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ISB Student Dissertation Report, Wafa Tawackoli, Department of Bioengineering, Rice University

Research Topic: Vibrational analysis of multiple stages of trabecular bone loss using rapid prototype duplicates

Read full report here:  2005_Tawackoli_W.pdf 429.62 KB

I am grateful to ISB and my advisor (Dr. Michael Liebschner, Rice University) for kindly providing me each with US$2000 student dissertation award in 2005. This award allowed me to construct a reliable vibration testing system and rapid prototyping duplicates of trabecular bone models to explore the feasibility of using structural dynamics as a diagnostic tool for determining bone integrity.

Osteoporosis is a systemic skeletal disease which increases bone fragility and susceptibility to fracture. The purpose of this study was to explore the feasibility of using structural dynamics as a diagnostic tool for determining bone integrity. In order to isolate the effect of structural changes, the material properties must be controlled. I hypothesized that duplicate samples with the same density (volume fraction) but different micro-architecture will exhibit different frequency responses, hence different biomechanical properties.

Triangulated surfaces of a randomly selected bone cubes taken from the lateral aspect of a human lumber vertebra were generated using microCT scans. Using computer simulation, the overall bone mass of the normal bone cubes were reduced through surface erosion to three additional stages: an osteopenic, a moderate osteoporotic, and a severe osteoporotic. After scaling up all four computer models to a 12 cm edge length, digital files were exported to a rapid prototyping system for fabrication.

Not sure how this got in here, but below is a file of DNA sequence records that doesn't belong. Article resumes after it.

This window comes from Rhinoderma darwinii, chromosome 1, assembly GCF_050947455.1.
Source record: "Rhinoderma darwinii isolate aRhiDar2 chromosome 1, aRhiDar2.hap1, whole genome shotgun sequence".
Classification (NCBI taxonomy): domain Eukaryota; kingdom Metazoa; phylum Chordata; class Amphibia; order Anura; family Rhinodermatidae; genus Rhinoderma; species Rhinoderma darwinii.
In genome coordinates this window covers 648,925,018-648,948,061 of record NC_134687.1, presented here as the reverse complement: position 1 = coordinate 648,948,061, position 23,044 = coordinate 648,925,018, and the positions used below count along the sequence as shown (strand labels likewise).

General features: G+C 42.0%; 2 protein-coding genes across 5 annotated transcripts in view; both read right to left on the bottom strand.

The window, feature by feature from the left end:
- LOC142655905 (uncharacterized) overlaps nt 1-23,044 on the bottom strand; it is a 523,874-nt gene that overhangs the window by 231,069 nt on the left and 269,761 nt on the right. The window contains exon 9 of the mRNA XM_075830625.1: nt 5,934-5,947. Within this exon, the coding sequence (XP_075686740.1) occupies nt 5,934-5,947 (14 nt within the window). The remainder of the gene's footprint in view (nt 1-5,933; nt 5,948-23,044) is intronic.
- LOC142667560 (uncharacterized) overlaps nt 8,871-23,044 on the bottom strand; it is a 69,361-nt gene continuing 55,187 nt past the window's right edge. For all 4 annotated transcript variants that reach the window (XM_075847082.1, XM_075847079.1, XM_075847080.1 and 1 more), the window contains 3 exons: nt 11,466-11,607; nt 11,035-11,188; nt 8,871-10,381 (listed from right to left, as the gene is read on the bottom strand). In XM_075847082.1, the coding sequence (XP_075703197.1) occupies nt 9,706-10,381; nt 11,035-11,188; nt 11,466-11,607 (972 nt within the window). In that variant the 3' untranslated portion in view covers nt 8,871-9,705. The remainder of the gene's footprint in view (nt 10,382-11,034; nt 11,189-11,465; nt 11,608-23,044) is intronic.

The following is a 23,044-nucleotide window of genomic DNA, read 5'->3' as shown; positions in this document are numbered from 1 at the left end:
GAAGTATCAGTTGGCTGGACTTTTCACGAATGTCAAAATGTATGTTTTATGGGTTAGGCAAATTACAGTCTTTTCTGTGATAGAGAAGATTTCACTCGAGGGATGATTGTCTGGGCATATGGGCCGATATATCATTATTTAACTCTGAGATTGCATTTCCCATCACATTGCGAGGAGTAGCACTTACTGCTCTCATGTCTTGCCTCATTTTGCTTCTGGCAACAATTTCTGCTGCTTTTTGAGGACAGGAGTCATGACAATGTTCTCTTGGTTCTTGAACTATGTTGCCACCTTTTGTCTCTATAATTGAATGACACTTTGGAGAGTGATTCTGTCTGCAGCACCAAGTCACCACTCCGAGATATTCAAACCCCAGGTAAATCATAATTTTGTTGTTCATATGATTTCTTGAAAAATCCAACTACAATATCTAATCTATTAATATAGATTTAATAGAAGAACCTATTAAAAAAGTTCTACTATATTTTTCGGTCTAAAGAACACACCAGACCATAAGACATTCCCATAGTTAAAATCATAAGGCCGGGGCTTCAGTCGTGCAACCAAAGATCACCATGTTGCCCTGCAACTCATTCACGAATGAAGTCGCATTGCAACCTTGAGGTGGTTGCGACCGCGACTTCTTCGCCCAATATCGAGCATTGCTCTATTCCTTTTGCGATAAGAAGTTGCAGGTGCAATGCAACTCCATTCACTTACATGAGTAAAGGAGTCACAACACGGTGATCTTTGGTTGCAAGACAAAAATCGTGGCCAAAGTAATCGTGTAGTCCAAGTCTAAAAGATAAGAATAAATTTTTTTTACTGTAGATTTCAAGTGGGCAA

In our laboratory, we have constructed an active electro-dynamic shaker capable of producing mechanical vibration. The vibrational device produces a dynamic force operating on the mass reaction principle. A reaction force excites the structure under test. Both input signal (dynamic force) and output signal (oscillation / acceleration) are measured at point contact to the test structure using an impedance head. Vibrational analysis were carried out by applying a swept sine dynamic force and white noise to each bone models while simultaneously recording acceleration and dynamic force. The power spectra of the force and acceleration were computed. Velocity and displacement, dynamic stiffness, half-power bandwidth at peak, and damping ratio for both bone cubes were obtained using FRF measurements and mathematical integration over the frequency spectrum.

The normal bone model showed the weakest modal coupling in power spectrum and largest in the half-peak bandwidths, whereas the severe osteoporotic bone model showed the strongest modal coupling and smallest in the half-peak bandwidths. The dynamic stiffness of the normal bone model was about five time of the osteopenic bone model. Although at a preliminary stage, the results have shown a clear difference between these four bone stages. Currently, vibrational analyses in three axes are performed and vibrational response sensitivity due to loading condition will be investigated. Further studies are underway to ensure the feasibility and reliability of a structural dynamics approach to detect early stages of bone loss. I very much look forward to publish my results in the near future in one of the ISB-affiliated journals. Again, I would like to express my gratitude to the ISB council for funding and supporting my research.